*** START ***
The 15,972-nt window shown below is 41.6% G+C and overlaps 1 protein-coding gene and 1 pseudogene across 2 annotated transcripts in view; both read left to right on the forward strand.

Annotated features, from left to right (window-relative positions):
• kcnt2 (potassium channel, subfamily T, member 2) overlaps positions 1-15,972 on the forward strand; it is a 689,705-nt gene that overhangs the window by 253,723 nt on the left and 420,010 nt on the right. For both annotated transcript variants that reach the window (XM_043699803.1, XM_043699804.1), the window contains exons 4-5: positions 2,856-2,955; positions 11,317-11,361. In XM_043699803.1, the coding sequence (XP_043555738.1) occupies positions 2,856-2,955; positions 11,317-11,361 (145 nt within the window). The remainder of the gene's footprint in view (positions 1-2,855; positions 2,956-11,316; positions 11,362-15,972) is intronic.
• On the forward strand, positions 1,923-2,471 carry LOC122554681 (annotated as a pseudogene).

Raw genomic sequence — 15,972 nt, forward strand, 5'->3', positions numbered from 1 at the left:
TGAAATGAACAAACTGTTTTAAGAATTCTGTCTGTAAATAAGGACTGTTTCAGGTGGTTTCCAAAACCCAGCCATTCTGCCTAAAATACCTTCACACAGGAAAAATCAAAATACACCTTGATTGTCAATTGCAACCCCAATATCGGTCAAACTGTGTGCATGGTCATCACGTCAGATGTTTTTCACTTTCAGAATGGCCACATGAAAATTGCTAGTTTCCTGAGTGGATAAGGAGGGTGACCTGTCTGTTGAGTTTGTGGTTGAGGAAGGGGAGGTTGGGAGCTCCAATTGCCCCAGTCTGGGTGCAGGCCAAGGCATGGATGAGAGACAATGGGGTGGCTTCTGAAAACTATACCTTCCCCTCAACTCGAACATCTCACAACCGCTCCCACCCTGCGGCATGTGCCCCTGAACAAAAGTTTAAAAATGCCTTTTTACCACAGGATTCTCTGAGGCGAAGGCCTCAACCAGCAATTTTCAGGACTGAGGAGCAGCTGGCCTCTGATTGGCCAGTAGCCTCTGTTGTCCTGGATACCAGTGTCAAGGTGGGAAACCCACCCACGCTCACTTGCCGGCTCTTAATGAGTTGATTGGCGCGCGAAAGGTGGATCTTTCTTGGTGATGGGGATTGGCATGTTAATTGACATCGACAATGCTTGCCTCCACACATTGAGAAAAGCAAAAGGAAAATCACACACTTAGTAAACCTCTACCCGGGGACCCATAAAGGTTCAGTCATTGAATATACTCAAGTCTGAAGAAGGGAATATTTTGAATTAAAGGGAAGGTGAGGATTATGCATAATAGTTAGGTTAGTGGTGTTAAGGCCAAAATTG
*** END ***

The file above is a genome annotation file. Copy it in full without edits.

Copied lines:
The 15,972-nt window shown below is 41.6% G+C and overlaps 1 protein-coding gene and 1 pseudogene across 2 annotated transcripts in view; both read left to right on the forward strand.

Annotated features, from left to right (window-relative positions):
• kcnt2 (potassium channel, subfamily T, member 2) overlaps positions 1-15,972 on the forward strand; it is a 689,705-nt gene that overhangs the window by 253,723 nt on the left and 420,010 nt on the right. For both annotated transcript variants that reach the window (XM_043699803.1, XM_043699804.1), the window contains exons 4-5: positions 2,856-2,955; positions 11,317-11,361. In XM_043699803.1, the coding sequence (XP_043555738.1) occupies positions 2,856-2,955; positions 11,317-11,361 (145 nt within the window). The remainder of the gene's footprint in view (positions 1-2,855; positions 2,956-11,316; positions 11,362-15,972) is intronic.
• On the forward strand, positions 1,923-2,471 carry LOC122554681 (annotated as a pseudogene).

Raw genomic sequence — 15,972 nt, forward strand, 5'->3', positions numbered from 1 at the left:
TGAAATGAACAAACTGTTTTAAGAATTCTGTCTGTAAATAAGGACTGTTTCAGGTGGTTTCCAAAACCCAGCCATTCTGCCTAAAATACCTTCACACAGGAAAAATCAAAATACACCTTGATTGTCAATTGCAACCCCAATATCGGTCAAACTGTGTGCATGGTCATCACGTCAGATGTTTTTCACTTTCAGAATGGCCACATGAAAATTGCTAGTTTCCTGAGTGGATAAGGAGGGTGACCTGTCTGTTGAGTTTGTGGTTGAGGAAGGGGAGGTTGGGAGCTCCAATTGCCCCAGTCTGGGTGCAGGCCAAGGCATGGATGAGAGACAATGGGGTGGCTTCTGAAAACTATACCTTCCCCTCAACTCGAACATCTCACAACCGCTCCCACCCTGCGGCATGTGCCCCTGAACAAAAGTTTAAAAATGCCTTTTTACCACAGGATTCTCTGAGGCGAAGGCCTCAACCAGCAATTTTCAGGACTGAGGAGCAGCTGGCCTCTGATTGGCCAGTAGCCTCTGTTGTCCTGGATACCAGTGTCAAGGTGGGAAACCCACCCACGCTCACTTGCCGGCTCTTAATGAGTTGATTGGCGCGCGAAAGGTGGATCTTTCTTGGTGATGGGGATTGGCATGTTAATTGACATCGACAATGCTTGCCTCCACACATTGAGAAAAGCAAAAGGAAAATCACACACTTAGTAAACCTCTACCCGGGGACCCATAAAGGTTCAGTCATTGAATATACTCAAGTCTGAAGAAGGGAATATTTTGAATTAAAGGGAAGGTGAGGATTATGCATAATAGTTAGGTTAGTGGTGTTAAGGCCAAAATTG